Navigating the intricate dance of shared care arrangements with an ex-partner can feel like juggling flaming torches while riding a unicycle. Been there, dropped that! But guess what? I stumbled upon a game-changer: parallel parenting.
If you've been desperately trying to co-parent with an ex who won't cooperate or communicate, you'll know it's like banging your head against a brick wall - day after day after day. Whatever you do, it's never gonna work.
Instead, parallel parenting is a shared parenting approach that focuses on minimising direct interaction between you and your ex, while prioritising your children's well-being. It allows each parent to independently manage their time with the kids, making decisions within their own domains, promoting stability, and reducing conflict.
So, if you're ready to let go of the tug-of-war drama, parallel parenting could be the answer to your prayers. Keep reading to find out how.
Further reading: Parallel parenting or co-parenting: Finding your best fit.
Parallel parenting creates “space.” And that expanse right there in the middle is incredibly helpful in a relationship, especially in an expired one.
When you’re in a toxic situation, as in co-parenting with an old flame who sucks the air out of the room, parallel parenting limits direct contact with your high-conflict ex. And disengagement outside of parenting needs is an effective way to “keep the peace.”
No, I’m not promoting “stonewalling.” My point is communication should be outlined - let’s stick to mandatory engagements, shall we?
Less interaction means less arguing, and more listening, thus creating a more stable environment for both parents and children.
Less stress for you
Slamming the door in your ex’s face is never easy; it comes with a great influx of emotion - bitterness, vengeance, fear, sadness, betrayal and pure vulnerability.
All of these will rock your sanity. And when your headspace is not on track, you can’t take care of anything.
Now, parallel parenting is not gonna magically erase all that. Rather, it will reduce the risk of mental burden - you know, like an ice pack to your swelling bump.
When emotions are at an all-time high, parallel parenting allows you to heal faster by not having to communicate and meet with that ex-partner on a regular basis. As such, you avoid unnecessary drama and have more space and freedom to breathe and contemplate your new life.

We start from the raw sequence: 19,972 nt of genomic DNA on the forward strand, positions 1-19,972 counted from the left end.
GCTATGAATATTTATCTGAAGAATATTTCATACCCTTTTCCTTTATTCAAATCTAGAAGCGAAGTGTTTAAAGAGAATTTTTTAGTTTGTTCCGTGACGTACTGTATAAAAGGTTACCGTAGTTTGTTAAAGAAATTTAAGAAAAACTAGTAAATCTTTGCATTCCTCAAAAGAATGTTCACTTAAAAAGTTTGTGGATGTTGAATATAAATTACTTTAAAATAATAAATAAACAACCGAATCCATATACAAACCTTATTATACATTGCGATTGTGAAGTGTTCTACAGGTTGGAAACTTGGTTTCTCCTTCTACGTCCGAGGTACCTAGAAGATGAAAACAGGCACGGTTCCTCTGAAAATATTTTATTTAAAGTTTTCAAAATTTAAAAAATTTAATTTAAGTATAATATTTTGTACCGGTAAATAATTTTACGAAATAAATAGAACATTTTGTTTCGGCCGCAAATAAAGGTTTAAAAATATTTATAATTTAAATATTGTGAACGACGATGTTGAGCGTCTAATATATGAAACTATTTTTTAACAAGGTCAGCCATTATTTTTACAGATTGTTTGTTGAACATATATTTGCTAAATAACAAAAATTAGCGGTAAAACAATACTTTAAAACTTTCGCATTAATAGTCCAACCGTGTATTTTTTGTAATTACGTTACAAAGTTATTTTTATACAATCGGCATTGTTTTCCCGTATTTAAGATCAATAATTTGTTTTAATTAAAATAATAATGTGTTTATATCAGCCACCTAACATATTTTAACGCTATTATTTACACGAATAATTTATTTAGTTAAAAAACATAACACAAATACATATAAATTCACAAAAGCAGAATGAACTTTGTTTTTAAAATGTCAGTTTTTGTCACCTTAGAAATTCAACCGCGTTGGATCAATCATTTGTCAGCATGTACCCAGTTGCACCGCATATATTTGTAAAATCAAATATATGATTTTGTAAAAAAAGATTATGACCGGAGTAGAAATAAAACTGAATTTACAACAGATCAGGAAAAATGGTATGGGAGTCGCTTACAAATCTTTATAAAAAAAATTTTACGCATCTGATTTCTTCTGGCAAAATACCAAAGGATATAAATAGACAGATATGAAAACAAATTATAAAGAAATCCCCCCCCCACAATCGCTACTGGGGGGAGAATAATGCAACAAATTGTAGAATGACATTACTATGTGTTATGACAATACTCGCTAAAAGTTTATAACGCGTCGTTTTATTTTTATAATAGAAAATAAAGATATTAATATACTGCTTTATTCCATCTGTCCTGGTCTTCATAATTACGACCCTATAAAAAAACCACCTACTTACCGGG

Less stress for the kids
The saddest part is, the children always get the short end of the stick.
When parents get into the ring and ask the kids to pick a corner, they create such a traumatising experience for the little ones, affecting their behaviour (no matter what age).
That’s why parallel parenting works because it places the focus back to the kids and takes it further. The children can bond with each parent without being in the centre of a crossfire. They can be cocooned in a conflict free zone.
And this isn’t just random talk, studies have shown that kids who spend 35% of their time with each parent have far better adaptability to such situations. So, despite a high-separation conflict, the children's relationship with their parents can still evolve.
You can parent your way
It’s hard to co-parent with someone you can’t even have a civil relationship with. Tendency is, you’re gonna keep arguing every time you see each other.
With parallel parenting though, that would have to take the backseat. Each parent can work with their preferred parenting style. Meaning they have a clear line of responsibilities to focus on such as education, values and living situation, and put their time and energy into those key aspects, instead of each other.
The thing is, this approach can be your temporary or even long-term solution. You and your ex will slowly get used to the idea of parenting separately, set aside your differences and close in on the children.
Boundaries are essential for kids as they provide a sense of security, guidance and structure, helping them understand their limits and develop a strong foundation for healthy relationships and responsible behaviour.
You might think that parallel parenting would blur the boundaries. After all, both parents are doing things differently.